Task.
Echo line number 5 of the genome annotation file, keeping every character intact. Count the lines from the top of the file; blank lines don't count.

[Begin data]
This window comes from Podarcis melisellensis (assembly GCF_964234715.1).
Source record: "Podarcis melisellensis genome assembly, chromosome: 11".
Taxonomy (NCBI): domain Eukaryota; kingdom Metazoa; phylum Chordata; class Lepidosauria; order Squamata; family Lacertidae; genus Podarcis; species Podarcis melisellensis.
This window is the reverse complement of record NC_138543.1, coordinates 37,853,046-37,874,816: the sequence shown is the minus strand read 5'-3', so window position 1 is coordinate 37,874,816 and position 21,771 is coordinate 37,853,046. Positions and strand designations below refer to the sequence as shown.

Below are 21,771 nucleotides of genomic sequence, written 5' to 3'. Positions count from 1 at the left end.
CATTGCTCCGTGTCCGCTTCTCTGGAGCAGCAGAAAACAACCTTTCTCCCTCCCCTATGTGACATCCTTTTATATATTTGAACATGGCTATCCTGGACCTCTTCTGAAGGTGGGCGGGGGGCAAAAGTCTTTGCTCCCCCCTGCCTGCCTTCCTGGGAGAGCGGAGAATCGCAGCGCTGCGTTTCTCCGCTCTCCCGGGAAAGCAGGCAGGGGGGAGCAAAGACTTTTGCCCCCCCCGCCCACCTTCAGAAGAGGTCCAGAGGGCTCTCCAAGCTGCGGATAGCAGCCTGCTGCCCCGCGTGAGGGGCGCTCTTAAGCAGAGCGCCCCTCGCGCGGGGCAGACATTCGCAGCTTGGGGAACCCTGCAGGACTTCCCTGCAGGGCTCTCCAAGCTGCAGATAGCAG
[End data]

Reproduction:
Below are 21,771 nucleotides of genomic sequence, written 5' to 3'. Positions count from 1 at the left end.